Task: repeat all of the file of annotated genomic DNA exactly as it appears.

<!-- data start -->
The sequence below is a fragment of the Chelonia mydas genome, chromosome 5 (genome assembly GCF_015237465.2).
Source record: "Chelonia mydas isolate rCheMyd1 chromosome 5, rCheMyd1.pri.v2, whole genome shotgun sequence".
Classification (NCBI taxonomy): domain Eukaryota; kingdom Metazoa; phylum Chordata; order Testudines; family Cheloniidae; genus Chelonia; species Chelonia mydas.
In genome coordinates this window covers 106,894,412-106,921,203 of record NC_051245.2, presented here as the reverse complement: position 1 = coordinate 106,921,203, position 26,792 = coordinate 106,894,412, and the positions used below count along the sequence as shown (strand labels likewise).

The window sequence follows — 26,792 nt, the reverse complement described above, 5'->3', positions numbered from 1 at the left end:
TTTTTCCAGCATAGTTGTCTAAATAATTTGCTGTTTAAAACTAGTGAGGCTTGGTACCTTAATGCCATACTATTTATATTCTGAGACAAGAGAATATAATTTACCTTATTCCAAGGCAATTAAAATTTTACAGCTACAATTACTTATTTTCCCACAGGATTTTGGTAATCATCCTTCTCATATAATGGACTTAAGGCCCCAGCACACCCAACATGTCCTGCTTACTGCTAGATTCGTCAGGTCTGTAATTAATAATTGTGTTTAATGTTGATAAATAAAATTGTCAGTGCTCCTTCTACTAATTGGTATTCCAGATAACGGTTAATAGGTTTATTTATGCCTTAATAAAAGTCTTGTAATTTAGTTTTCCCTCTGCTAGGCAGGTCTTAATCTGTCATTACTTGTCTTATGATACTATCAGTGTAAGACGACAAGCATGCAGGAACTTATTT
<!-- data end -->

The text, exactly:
The sequence below is a fragment of the Chelonia mydas genome, chromosome 5 (genome assembly GCF_015237465.2).
Source record: "Chelonia mydas isolate rCheMyd1 chromosome 5, rCheMyd1.pri.v2, whole genome shotgun sequence".
Classification (NCBI taxonomy): domain Eukaryota; kingdom Metazoa; phylum Chordata; order Testudines; family Cheloniidae; genus Chelonia; species Chelonia mydas.
In genome coordinates this window covers 106,894,412-106,921,203 of record NC_051245.2, presented here as the reverse complement: position 1 = coordinate 106,921,203, position 26,792 = coordinate 106,894,412, and the positions used below count along the sequence as shown (strand labels likewise).

The window sequence follows — 26,792 nt, the reverse complement described above, 5'->3', positions numbered from 1 at the left end:
TTTTTCCAGCATAGTTGTCTAAATAATTTGCTGTTTAAAACTAGTGAGGCTTGGTACCTTAATGCCATACTATTTATATTCTGAGACAAGAGAATATAATTTACCTTATTCCAAGGCAATTAAAATTTTACAGCTACAATTACTTATTTTCCCACAGGATTTTGGTAATCATCCTTCTCATATAATGGACTTAAGGCCCCAGCACACCCAACATGTCCTGCTTACTGCTAGATTCGTCAGGTCTGTAATTAATAATTGTGTTTAATGTTGATAAATAAAATTGTCAGTGCTCCTTCTACTAATTGGTATTCCAGATAACGGTTAATAGGTTTATTTATGCCTTAATAAAAGTCTTGTAATTTAGTTTTCCCTCTGCTAGGCAGGTCTTAATCTGTCATTACTTGTCTTATGATACTATCAGTGTAAGACGACAAGCATGCAGGAACTTATTT